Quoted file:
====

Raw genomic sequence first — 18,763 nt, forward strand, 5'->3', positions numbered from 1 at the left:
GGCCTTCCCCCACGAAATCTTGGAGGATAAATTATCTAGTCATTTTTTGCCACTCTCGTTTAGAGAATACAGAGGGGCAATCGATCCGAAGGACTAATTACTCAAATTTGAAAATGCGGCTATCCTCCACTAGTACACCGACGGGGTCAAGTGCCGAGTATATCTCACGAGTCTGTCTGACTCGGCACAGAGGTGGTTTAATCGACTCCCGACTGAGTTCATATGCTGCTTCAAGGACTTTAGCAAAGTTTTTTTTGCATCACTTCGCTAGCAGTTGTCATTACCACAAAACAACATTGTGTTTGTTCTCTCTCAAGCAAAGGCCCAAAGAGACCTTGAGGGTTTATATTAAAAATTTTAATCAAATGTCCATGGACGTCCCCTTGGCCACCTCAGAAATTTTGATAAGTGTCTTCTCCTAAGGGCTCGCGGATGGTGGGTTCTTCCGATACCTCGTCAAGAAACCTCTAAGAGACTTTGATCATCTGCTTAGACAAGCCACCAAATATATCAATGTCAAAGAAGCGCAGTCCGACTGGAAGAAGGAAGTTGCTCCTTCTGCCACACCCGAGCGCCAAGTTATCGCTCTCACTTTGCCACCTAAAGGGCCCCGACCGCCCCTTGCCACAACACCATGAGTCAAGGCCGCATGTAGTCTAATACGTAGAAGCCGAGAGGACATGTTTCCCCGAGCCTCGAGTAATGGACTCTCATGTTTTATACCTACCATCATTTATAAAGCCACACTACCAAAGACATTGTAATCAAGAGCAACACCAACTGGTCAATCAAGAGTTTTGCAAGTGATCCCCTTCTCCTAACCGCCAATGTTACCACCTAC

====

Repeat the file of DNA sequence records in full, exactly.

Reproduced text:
Raw genomic sequence first — 18,763 nt, forward strand, 5'->3', positions numbered from 1 at the left:
GGCCTTCCCCCACGAAATCTTGGAGGATAAATTATCTAGTCATTTTTTGCCACTCTCGTTTAGAGAATACAGAGGGGCAATCGATCCGAAGGACTAATTACTCAAATTTGAAAATGCGGCTATCCTCCACTAGTACACCGACGGGGTCAAGTGCCGAGTATATCTCACGAGTCTGTCTGACTCGGCACAGAGGTGGTTTAATCGACTCCCGACTGAGTTCATATGCTGCTTCAAGGACTTTAGCAAAGTTTTTTTTGCATCACTTCGCTAGCAGTTGTCATTACCACAAAACAACATTGTGTTTGTTCTCTCTCAAGCAAAGGCCCAAAGAGACCTTGAGGGTTTATATTAAAAATTTTAATCAAATGTCCATGGACGTCCCCTTGGCCACCTCAGAAATTTTGATAAGTGTCTTCTCCTAAGGGCTCGCGGATGGTGGGTTCTTCCGATACCTCGTCAAGAAACCTCTAAGAGACTTTGATCATCTGCTTAGACAAGCCACCAAATATATCAATGTCAAAGAAGCGCAGTCCGACTGGAAGAAGGAAGTTGCTCCTTCTGCCACACCCGAGCGCCAAGTTATCGCTCTCACTTTGCCACCTAAAGGGCCCCGACCGCCCCTTGCCACAACACCATGAGTCAAGGCCGCATGTAGTCTAATACGTAGAAGCCGAGAGGACATGTTTCCCCGAGCCTCGAGTAATGGACTCTCATGTTTTATACCTACCATCATTTATAAAGCCACACTACCAAAGACATTGTAATCAAGAGCAACACCAACTGGTCAATCAAGAGTTTTGCAAGTGATCCCCTTCTCCTAACCGCCAATGTTACCACCTAC